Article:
NewswireToday - /newswire/ -
Abercynon, Wales, United Kingdom, 2007/01/27 - Social networking is fast becoming a mainstream technology for connecting people and now the person known for inventing one of the most popular methods is calling on the e-learning industry to embrace the technology.
Jonathan Bishop, a director of e-learning firm Glamorgan Blended Learning believes his technology, the Circle of Friends, can break through many of the barriers to learning faced by learners engaged in distance and blended learning.
“There is a difference between what a learner can achieve by themselves and what they can achieve with the support of their peers”, he said, “the Circle of Friends allows learners to build networks of people who can support them in their learning.”
Mr Bishop, who has been developing and researching e-learning communities since the 1990s, will be presenting research on what the e-learning industry can learn from traditional approaches to teaching at a conference in April.
The Faith, Spirituality and Social Change Conference (fsscconference.org.uk), held on 14-15 April 2007 at the University of Winchester will be receiving Mr Bishop for the second time and hear him give a speech on how e-learning systems like online communities can bring about social change, through contributing to the economic, social and cultural development of those that use them.
Mr Bishop’s Circle of Friends technology became popular with the launch of Friendster, a website backed by venture capital investors Kleiner, Perkins, Caufield & Byers and Benchmark Capital. Since the Circle of Friends was first implemented in 1999 to when it was popularised by Friendster, the number of social networking websites using it has grown significantly. According to the conservative estimates of Philip Kim, author of Social Capital and Entrepreneurship, as of early 2005 there were at least 30 online networking sites, and according to online encyclopaedia Wikipedia there are now over 200 sites dedicated to social networking.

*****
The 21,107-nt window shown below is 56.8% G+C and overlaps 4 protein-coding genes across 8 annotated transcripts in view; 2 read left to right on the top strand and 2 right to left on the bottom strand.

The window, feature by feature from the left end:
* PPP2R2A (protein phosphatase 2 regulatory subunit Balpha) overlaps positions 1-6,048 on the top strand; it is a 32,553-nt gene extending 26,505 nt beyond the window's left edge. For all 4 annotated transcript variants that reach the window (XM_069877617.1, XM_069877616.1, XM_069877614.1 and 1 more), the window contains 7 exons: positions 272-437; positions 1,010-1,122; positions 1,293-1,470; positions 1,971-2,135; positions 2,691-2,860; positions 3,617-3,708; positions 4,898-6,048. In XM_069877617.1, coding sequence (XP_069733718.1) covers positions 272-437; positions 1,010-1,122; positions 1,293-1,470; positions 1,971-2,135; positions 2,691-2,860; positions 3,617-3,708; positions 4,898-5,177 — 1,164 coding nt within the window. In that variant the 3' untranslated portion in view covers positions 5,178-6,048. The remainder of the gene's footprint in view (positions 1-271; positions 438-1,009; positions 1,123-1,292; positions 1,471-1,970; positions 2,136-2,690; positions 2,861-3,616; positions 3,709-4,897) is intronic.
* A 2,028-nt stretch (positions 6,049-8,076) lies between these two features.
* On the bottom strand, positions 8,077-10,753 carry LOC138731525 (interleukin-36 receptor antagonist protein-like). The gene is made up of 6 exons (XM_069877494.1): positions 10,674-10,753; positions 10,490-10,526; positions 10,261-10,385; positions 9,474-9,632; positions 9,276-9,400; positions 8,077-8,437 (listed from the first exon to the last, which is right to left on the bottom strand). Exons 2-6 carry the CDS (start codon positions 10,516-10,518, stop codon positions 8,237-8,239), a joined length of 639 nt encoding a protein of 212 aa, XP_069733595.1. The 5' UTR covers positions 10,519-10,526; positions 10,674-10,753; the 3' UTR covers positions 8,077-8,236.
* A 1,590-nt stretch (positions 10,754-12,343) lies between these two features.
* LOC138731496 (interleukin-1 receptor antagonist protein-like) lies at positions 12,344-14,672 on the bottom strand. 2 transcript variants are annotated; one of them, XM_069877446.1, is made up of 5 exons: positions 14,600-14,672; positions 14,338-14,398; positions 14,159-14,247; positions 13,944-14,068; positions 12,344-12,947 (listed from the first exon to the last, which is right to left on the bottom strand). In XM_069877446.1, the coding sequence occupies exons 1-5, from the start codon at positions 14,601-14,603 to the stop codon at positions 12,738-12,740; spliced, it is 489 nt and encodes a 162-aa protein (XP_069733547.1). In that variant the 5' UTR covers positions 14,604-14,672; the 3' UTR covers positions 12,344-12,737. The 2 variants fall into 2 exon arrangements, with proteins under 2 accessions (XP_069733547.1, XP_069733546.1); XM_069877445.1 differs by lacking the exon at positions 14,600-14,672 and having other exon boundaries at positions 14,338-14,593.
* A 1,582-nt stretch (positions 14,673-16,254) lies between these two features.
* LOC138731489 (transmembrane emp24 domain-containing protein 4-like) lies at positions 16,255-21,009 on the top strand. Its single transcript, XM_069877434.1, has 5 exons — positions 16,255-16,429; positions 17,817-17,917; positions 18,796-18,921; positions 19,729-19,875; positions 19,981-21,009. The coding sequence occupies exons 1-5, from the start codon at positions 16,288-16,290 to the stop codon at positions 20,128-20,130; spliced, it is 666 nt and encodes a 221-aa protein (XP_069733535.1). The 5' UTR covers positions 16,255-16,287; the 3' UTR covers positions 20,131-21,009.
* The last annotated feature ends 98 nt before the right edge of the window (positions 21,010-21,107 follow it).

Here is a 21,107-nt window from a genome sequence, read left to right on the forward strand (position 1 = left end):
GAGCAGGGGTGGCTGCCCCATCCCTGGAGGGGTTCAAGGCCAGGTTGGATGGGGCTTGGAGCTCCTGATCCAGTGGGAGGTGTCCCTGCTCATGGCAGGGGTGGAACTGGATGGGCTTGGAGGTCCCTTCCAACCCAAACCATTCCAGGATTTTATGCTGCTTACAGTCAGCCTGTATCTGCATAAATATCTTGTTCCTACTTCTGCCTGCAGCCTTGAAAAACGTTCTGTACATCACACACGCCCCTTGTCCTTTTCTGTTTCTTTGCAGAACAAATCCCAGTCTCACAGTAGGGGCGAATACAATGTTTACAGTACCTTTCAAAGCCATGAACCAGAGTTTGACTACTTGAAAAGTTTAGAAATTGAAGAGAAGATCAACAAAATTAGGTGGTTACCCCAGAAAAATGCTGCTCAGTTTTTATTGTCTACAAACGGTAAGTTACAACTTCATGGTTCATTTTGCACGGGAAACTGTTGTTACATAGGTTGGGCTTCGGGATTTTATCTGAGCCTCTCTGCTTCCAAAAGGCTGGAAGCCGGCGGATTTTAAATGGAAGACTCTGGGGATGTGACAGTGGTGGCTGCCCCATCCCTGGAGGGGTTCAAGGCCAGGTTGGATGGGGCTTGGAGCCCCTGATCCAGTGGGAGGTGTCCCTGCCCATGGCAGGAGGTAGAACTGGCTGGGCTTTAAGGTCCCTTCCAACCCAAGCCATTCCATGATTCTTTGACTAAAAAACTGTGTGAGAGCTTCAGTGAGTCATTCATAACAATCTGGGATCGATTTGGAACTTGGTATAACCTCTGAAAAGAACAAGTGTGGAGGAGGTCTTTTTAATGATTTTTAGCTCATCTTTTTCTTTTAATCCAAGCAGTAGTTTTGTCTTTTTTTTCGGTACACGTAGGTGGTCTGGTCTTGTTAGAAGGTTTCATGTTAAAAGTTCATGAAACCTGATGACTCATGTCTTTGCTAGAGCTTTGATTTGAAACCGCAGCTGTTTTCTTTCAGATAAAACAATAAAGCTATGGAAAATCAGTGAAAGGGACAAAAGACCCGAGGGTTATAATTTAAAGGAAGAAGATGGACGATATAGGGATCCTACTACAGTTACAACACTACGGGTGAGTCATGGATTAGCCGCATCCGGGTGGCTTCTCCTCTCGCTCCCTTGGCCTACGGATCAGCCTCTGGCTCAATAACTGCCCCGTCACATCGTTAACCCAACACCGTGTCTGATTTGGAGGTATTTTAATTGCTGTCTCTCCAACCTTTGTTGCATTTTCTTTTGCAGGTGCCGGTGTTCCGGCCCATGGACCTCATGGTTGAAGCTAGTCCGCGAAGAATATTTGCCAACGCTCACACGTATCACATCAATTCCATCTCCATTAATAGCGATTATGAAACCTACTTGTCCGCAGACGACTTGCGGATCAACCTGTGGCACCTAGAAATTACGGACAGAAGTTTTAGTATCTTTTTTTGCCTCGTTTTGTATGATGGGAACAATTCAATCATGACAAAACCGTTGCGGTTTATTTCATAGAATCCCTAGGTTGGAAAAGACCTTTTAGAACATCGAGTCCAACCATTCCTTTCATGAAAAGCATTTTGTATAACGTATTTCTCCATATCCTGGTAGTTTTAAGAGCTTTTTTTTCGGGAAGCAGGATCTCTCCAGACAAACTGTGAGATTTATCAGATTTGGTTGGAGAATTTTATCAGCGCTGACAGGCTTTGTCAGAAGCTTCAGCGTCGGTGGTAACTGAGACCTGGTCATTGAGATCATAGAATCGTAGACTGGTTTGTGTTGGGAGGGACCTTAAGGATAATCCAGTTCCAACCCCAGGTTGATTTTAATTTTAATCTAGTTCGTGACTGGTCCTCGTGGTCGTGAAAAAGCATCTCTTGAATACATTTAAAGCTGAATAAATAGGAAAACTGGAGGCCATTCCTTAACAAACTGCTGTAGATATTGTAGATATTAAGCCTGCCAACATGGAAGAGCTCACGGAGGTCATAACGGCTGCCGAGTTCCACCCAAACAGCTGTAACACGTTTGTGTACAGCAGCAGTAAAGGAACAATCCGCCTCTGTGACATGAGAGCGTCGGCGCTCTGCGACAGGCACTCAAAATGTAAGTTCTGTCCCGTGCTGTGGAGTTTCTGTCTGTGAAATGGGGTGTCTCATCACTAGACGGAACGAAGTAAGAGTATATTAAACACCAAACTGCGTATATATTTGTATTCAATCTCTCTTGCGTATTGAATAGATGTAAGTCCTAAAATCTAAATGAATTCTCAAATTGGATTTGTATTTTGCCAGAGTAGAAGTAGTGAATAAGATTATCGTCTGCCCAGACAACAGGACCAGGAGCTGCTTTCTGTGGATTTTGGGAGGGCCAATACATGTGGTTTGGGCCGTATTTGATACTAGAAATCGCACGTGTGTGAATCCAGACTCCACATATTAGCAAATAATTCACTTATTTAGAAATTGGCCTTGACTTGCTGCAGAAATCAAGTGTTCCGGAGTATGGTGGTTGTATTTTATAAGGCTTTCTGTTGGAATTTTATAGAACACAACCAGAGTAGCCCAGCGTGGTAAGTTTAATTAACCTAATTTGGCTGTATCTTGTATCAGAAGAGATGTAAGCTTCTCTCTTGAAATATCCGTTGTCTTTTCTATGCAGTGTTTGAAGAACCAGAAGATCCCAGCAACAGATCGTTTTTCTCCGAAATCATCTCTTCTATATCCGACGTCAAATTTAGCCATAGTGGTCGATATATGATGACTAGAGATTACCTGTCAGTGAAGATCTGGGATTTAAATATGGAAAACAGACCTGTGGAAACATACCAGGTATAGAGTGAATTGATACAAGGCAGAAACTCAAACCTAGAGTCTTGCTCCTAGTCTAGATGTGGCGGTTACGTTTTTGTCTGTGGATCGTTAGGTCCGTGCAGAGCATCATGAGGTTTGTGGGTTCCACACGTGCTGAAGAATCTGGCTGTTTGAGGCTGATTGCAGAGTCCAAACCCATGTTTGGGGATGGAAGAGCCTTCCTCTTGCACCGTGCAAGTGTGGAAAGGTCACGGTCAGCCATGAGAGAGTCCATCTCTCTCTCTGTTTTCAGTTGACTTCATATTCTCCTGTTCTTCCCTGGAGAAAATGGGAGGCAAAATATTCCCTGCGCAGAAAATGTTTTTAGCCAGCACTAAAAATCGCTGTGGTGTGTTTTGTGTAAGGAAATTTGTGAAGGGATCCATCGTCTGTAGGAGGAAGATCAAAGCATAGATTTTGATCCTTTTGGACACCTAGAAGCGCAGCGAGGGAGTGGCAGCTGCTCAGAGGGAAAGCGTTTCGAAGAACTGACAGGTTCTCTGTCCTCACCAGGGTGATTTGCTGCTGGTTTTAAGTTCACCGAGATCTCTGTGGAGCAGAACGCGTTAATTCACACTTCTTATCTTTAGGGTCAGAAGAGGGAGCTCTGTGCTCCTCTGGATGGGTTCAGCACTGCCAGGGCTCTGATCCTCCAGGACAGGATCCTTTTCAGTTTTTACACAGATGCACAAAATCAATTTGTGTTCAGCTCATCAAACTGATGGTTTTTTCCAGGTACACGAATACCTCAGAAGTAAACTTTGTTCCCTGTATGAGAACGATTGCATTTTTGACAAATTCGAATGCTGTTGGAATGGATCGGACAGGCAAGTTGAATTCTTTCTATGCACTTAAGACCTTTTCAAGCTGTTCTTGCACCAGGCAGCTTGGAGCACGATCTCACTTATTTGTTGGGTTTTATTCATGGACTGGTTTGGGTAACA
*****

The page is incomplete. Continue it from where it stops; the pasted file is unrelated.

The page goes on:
Mr Bishop argues that as the demand for effective e-learning solutions increases, so will it become important to use social networking solutions in the learning process, “While I don’t like to use neologisms like Web 2.0 and E-Learning 2.0, as learning is a social process it seems natural to use social technologies to enhance learning, and creating e-learning systems that are persuasive, adaptable, sociable and sustainable seems to be in the interests of both learners and teachers.”